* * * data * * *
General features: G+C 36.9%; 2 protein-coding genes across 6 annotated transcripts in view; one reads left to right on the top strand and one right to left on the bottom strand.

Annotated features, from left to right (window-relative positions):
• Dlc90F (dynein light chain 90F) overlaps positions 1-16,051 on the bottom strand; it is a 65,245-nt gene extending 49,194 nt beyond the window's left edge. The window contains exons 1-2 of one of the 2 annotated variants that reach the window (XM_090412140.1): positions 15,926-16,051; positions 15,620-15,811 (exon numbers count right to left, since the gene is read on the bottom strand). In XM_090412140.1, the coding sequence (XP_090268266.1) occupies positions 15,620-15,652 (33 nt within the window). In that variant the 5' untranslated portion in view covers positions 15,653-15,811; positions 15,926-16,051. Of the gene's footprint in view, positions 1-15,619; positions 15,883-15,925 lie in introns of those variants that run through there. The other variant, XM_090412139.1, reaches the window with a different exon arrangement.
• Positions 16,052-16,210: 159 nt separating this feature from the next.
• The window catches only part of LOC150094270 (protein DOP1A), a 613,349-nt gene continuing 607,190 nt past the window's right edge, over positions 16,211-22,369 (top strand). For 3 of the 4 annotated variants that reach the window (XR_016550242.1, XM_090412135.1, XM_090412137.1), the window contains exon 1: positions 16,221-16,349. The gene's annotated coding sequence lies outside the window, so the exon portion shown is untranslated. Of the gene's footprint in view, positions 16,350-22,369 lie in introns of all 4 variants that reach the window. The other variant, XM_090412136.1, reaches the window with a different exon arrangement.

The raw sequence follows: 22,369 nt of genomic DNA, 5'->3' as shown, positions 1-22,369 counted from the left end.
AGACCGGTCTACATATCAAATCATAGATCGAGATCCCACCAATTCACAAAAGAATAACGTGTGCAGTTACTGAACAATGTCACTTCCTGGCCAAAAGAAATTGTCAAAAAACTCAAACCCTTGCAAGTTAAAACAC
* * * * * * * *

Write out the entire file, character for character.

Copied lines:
General features: G+C 36.9%; 2 protein-coding genes across 6 annotated transcripts in view; one reads left to right on the top strand and one right to left on the bottom strand.

Annotated features, from left to right (window-relative positions):
• Dlc90F (dynein light chain 90F) overlaps positions 1-16,051 on the bottom strand; it is a 65,245-nt gene extending 49,194 nt beyond the window's left edge. The window contains exons 1-2 of one of the 2 annotated variants that reach the window (XM_090412140.1): positions 15,926-16,051; positions 15,620-15,811 (exon numbers count right to left, since the gene is read on the bottom strand). In XM_090412140.1, the coding sequence (XP_090268266.1) occupies positions 15,620-15,652 (33 nt within the window). In that variant the 5' untranslated portion in view covers positions 15,653-15,811; positions 15,926-16,051. Of the gene's footprint in view, positions 1-15,619; positions 15,883-15,925 lie in introns of those variants that run through there. The other variant, XM_090412139.1, reaches the window with a different exon arrangement.
• Positions 16,052-16,210: 159 nt separating this feature from the next.
• The window catches only part of LOC150094270 (protein DOP1A), a 613,349-nt gene continuing 607,190 nt past the window's right edge, over positions 16,211-22,369 (top strand). For 3 of the 4 annotated variants that reach the window (XR_016550242.1, XM_090412135.1, XM_090412137.1), the window contains exon 1: positions 16,221-16,349. The gene's annotated coding sequence lies outside the window, so the exon portion shown is untranslated. Of the gene's footprint in view, positions 16,350-22,369 lie in introns of all 4 variants that reach the window. The other variant, XM_090412136.1, reaches the window with a different exon arrangement.

The raw sequence follows: 22,369 nt of genomic DNA, 5'->3' as shown, positions 1-22,369 counted from the left end.
AGACCGGTCTACATATCAAATCATAGATCGAGATCCCACCAATTCACAAAAGAATAACGTGTGCAGTTACTGAACAATGTCACTTCCTGGCCAAAAGAAATTGTCAAAAAACTCAAACCCTTGCAAGTTAAAACAC